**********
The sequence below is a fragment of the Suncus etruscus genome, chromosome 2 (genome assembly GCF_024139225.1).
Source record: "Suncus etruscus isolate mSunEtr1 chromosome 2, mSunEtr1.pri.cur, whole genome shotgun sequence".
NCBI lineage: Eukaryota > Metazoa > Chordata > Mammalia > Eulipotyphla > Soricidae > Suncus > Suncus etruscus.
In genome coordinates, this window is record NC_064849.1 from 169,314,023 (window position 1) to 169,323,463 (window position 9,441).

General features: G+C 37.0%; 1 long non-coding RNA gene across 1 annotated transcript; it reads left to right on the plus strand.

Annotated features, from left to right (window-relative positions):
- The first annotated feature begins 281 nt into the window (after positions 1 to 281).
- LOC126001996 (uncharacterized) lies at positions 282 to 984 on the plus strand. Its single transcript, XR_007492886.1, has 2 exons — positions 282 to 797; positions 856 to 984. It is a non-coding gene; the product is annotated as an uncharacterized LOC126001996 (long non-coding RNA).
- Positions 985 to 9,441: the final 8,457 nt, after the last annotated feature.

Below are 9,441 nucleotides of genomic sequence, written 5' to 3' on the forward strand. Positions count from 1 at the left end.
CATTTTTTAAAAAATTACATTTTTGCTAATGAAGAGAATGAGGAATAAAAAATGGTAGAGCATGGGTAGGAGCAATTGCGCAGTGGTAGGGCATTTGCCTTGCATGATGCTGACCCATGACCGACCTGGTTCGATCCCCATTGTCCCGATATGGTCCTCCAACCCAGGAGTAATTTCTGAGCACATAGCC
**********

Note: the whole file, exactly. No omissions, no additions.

The sequence below is a fragment of the Suncus etruscus genome, chromosome 2 (genome assembly GCF_024139225.1).
Source record: "Suncus etruscus isolate mSunEtr1 chromosome 2, mSunEtr1.pri.cur, whole genome shotgun sequence".
NCBI lineage: Eukaryota > Metazoa > Chordata > Mammalia > Eulipotyphla > Soricidae > Suncus > Suncus etruscus.
In genome coordinates, this window is record NC_064849.1 from 169,314,023 (window position 1) to 169,323,463 (window position 9,441).

General features: G+C 37.0%; 1 long non-coding RNA gene across 1 annotated transcript; it reads left to right on the plus strand.

Annotated features, from left to right (window-relative positions):
- The first annotated feature begins 281 nt into the window (after positions 1 to 281).
- LOC126001996 (uncharacterized) lies at positions 282 to 984 on the plus strand. Its single transcript, XR_007492886.1, has 2 exons — positions 282 to 797; positions 856 to 984. It is a non-coding gene; the product is annotated as an uncharacterized LOC126001996 (long non-coding RNA).
- Positions 985 to 9,441: the final 8,457 nt, after the last annotated feature.

Below are 9,441 nucleotides of genomic sequence, written 5' to 3' on the forward strand. Positions count from 1 at the left end.
CATTTTTTAAAAAATTACATTTTTGCTAATGAAGAGAATGAGGAATAAAAAATGGTAGAGCATGGGTAGGAGCAATTGCGCAGTGGTAGGGCATTTGCCTTGCATGATGCTGACCCATGACCGACCTGGTTCGATCCCCATTGTCCCGATATGGTCCTCCAACCCAGGAGTAATTTCTGAGCACATAGCC